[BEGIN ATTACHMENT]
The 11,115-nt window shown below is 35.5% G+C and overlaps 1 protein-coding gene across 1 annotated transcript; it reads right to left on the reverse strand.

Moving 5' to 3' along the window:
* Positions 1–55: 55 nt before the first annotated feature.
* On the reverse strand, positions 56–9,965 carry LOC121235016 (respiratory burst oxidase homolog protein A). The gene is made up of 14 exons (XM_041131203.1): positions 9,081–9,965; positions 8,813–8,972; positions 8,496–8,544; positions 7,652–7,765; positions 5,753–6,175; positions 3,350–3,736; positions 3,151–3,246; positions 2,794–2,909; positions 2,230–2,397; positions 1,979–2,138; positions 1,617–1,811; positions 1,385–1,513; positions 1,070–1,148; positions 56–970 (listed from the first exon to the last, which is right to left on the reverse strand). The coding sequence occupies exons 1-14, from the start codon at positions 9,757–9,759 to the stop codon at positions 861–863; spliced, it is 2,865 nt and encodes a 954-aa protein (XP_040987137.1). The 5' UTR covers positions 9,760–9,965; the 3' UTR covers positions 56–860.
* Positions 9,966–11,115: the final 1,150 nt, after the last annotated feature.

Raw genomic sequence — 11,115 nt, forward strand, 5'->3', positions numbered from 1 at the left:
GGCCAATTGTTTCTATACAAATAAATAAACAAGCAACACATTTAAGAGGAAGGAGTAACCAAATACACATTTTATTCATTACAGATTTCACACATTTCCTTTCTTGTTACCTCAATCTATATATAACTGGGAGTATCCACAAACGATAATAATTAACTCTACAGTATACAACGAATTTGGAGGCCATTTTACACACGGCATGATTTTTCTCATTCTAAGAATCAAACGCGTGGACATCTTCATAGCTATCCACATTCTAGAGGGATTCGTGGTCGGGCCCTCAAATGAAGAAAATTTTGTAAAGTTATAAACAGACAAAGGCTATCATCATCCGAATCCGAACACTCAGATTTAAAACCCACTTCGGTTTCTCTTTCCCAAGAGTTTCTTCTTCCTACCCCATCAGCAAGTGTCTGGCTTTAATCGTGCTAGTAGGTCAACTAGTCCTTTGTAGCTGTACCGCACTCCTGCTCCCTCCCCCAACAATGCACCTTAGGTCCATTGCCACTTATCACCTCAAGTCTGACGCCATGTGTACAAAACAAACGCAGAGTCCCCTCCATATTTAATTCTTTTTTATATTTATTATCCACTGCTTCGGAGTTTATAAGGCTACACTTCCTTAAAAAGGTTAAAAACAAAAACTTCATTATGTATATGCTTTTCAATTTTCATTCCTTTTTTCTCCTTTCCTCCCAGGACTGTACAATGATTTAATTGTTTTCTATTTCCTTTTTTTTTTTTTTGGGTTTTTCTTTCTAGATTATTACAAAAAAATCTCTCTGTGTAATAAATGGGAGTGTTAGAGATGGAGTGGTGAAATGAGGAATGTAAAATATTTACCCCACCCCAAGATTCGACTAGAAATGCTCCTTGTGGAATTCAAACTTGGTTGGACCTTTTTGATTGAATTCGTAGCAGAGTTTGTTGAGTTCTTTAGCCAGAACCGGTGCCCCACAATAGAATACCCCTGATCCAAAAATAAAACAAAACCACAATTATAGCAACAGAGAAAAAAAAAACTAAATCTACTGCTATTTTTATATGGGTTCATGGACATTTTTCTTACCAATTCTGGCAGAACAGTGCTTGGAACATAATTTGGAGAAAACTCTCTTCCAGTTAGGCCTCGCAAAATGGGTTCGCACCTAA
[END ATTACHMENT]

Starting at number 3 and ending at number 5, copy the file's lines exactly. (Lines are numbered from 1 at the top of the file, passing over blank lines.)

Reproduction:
* Positions 1–55: 55 nt before the first annotated feature.
* On the reverse strand, positions 56–9,965 carry LOC121235016 (respiratory burst oxidase homolog protein A). The gene is made up of 14 exons (XM_041131203.1): positions 9,081–9,965; positions 8,813–8,972; positions 8,496–8,544; positions 7,652–7,765; positions 5,753–6,175; positions 3,350–3,736; positions 3,151–3,246; positions 2,794–2,909; positions 2,230–2,397; positions 1,979–2,138; positions 1,617–1,811; positions 1,385–1,513; positions 1,070–1,148; positions 56–970 (listed from the first exon to the last, which is right to left on the reverse strand). The coding sequence occupies exons 1-14, from the start codon at positions 9,757–9,759 to the stop codon at positions 861–863; spliced, it is 2,865 nt and encodes a 954-aa protein (XP_040987137.1). The 5' UTR covers positions 9,760–9,965; the 3' UTR covers positions 56–860.
* Positions 9,966–11,115: the final 1,150 nt, after the last annotated feature.